[e-lang] What is defensive consistency?
daw at cs.berkeley.edu
Wed Oct 31 22:12:15 EDT 2007
Can anyone help me pin down the definition of defensive consistency in
an object-capability language (such as E, Joe-E, etc.)? I've lately come
to realize that I don't understand the concept as well as I thought I did.
I think I get the basic gist. An object Sammy that offers some service
to its clients promulgates a contract that spells out preconditions
that clients must follow if they can expect correct and useful behavior
from Sammy. If Xavier and Yolanda are two clients of Sammy, and Xavier
follows the contract (establishes the contract) but Yolanda does not,
then Sammy must provide correct and consistent service to Xavier but
is under no obligations about what service is provided to Yolanda.
Ok so far, I think, but what's the definition of a client? I used the
names Xavier and Yolanda to refer to some unspecified entity(entities),
but who/what are those entities and what is the granularity of a client
entity? How do I tell when an object or pair of objects should count as
two different clients as opposed to a single client? Put another way,
what is the granularity of the failure domain?
Perhaps I should be more specific. Let's try an example. Suppose we
have an instance of a Hashtable, where the Hashtable is constructed to
be defensively consistent. (I don't know whether a Hashtable is a good
example of a defensively consistent subsystem. Feel free to suggest a
better example, if you like.) We have two different objects, X and Y.
Here are some scenarios:
1) X has a reference to the Hashtable instance. Y has a reference to a
different Hashtable instance. I assume in this case X and Y count as
different clients, so failures of X to establish preconditions should
not affect Y's ability to receive correct service from her Hashtable.
2) X has a reference to the Hashtable instance. Y has also independently
acquired a reference to the same Hashtable object. X makes a method
call to his reference, meeting the Hashtable's preconditions. Y makes a
method call to her reference, but violates the preconditions. Do X and
Y count as two separate clients? Is it correct to say that the Hashtable
instance must provide correct and consistent service to X but not to Y?
3) X has a reference to the Hashtable instance as well as a reference
to Y. X makes some method call to this Hashtable reference. X passes
the Hashtable reference to Y. Y takes this Hashtable reference and then
makes a method call to it. Should X and Y count as separate clients?
Is it correct to say that even if Y fails to respect the Hashtable's
preconditions when calling the Hashtable, X should still receive correct
and consistent service from the Hashtable as long as he respects the
4) X has a reference to the Hashtable instance. X makes two method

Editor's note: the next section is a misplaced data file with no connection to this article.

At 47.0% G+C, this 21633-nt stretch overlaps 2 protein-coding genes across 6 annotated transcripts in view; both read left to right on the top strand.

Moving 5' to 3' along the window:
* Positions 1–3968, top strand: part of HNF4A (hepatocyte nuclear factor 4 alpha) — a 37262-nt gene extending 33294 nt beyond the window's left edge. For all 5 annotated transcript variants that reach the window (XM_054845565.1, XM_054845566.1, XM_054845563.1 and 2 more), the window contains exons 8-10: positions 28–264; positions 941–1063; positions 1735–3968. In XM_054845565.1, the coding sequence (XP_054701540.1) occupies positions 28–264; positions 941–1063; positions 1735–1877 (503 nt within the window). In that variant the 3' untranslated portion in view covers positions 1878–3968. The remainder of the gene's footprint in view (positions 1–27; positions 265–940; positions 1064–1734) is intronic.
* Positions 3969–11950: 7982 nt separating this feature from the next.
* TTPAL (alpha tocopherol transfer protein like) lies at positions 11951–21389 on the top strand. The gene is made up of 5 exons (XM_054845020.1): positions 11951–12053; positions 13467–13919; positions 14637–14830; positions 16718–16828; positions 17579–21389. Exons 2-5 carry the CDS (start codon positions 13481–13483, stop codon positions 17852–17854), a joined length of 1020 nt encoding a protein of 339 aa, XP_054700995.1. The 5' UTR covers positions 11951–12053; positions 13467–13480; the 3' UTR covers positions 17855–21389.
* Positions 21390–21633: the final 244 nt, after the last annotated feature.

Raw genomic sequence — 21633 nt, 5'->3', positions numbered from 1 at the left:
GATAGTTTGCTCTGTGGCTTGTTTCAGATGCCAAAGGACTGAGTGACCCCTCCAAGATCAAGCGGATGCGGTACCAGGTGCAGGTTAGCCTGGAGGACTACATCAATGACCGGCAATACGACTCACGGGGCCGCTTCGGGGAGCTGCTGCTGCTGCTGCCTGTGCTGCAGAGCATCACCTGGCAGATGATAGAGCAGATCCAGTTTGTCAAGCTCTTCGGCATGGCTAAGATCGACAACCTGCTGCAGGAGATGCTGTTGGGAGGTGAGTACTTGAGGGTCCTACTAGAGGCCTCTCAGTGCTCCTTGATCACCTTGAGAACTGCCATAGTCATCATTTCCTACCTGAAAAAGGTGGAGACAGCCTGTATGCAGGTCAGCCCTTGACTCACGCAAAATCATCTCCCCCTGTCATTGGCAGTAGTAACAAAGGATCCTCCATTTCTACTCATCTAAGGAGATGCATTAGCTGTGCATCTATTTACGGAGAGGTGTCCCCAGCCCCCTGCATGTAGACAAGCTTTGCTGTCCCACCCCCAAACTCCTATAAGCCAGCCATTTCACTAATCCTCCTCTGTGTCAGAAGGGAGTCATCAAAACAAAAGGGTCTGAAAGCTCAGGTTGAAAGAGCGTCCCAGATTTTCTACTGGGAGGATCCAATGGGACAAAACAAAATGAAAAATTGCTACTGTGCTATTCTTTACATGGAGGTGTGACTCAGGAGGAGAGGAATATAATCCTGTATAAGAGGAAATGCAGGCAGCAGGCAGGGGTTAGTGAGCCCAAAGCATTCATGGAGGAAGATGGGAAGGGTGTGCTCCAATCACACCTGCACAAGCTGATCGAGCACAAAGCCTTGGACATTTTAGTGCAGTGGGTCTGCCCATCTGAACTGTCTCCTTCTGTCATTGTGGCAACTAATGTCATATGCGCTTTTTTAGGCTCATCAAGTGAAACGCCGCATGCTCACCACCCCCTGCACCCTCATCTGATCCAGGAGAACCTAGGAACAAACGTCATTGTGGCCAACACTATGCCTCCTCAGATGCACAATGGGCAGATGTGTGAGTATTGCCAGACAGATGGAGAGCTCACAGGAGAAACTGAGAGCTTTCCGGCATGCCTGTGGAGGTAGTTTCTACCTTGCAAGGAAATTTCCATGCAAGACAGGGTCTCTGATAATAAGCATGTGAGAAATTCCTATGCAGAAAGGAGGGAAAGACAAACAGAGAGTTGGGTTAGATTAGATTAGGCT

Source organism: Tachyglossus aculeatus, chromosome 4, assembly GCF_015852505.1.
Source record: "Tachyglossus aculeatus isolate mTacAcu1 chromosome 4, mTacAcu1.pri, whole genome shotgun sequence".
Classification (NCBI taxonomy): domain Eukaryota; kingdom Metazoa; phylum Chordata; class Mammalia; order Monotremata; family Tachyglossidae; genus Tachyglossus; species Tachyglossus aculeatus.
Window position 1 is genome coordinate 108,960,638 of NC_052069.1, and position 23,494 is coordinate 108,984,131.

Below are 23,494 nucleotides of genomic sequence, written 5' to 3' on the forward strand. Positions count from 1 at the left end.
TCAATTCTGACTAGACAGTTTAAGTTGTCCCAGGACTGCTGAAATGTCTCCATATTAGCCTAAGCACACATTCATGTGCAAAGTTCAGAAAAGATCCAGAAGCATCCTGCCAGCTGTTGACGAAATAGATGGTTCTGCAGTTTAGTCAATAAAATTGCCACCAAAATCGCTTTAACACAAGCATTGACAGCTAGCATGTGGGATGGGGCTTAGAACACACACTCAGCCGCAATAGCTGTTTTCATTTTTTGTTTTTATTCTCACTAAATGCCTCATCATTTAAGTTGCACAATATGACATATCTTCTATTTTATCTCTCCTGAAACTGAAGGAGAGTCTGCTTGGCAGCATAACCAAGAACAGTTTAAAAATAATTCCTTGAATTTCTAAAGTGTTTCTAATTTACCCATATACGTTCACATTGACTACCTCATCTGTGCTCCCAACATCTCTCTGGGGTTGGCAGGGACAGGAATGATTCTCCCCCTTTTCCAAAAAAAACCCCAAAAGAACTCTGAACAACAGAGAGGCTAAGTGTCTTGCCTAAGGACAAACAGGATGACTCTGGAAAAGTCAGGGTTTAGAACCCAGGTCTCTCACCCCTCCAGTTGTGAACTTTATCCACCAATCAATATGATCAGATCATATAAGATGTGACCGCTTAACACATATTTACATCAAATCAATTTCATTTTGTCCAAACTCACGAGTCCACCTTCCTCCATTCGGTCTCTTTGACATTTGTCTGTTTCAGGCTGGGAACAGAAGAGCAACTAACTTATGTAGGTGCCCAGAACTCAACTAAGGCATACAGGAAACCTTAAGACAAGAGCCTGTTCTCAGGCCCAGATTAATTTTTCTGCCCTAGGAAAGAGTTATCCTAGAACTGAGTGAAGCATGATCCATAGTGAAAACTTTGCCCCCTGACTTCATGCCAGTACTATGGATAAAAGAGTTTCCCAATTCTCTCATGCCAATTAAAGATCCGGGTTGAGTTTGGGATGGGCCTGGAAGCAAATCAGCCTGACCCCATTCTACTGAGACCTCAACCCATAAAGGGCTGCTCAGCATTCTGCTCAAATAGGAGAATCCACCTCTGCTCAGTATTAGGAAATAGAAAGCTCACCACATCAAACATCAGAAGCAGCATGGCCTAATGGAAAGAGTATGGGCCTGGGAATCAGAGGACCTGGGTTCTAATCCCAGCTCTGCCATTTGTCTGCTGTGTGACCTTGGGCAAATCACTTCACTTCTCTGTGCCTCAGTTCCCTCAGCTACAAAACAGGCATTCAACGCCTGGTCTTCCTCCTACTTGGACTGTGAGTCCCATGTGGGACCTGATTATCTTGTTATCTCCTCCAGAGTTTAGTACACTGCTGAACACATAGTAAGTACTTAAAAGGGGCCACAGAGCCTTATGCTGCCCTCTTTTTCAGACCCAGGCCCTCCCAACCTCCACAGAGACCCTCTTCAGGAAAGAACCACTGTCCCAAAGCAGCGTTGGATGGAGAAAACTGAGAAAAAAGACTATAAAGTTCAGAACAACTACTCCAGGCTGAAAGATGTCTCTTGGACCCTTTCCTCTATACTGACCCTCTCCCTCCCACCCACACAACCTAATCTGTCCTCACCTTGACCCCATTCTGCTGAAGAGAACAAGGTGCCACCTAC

calls to the Hashtable. At one of these method calls, X violates the
Hashtable's preconditions. At the other call site, X correctly ensures
that those preconditions are met. Do these count as two separate
clients? Is it correct to say that the Hashtable must provide correct
and consistent service to the latter method call, but not to the former
If your answers to 2), 3), and 4) are not identical, how can the Hashtable
distinguish between these three cases?
5) Suppose X calls the Hashtable instance. While executing that method,
the Hashtable invokes object Y (some kind of callback, say). Object Y
then invokes the same Hashtable object. Are X and Y two different
clients, for purposes of defensive consistency? If X violates the
Hashtable's preconditions but Y respects them, does the Hashtable need to
provide correct and consistent service to Y? (Does your answer to this
question depend upon whether the reference to Y was passed in by X?)
I assume that if X meets the Hashtable's preconditions but Y violates
them, does the Hashtable need to provide correct and consistent service
to X -- right? Does your answer to any of these questions change if X
and Y are actually the same object?
I hope these aren't stupid questions. I read back through MarkM's PhD
thesis, which is my standard reference for capability concepts like this,
but I couldn't figure out how to infer the answer to these questions.
Last question: Can anyone suggest an example of a defensively consistent
component that helps illustrate the concept? MarkM's gives an example
of a Counter that has an increment() method and nothing else, but I
yearned for something that exposed some non-trivial challenges/issues.
Can anyone give a slightly less trivial example that might help me to
understand the concept of defensive consistency with a concrete example?
Thanks for your help!
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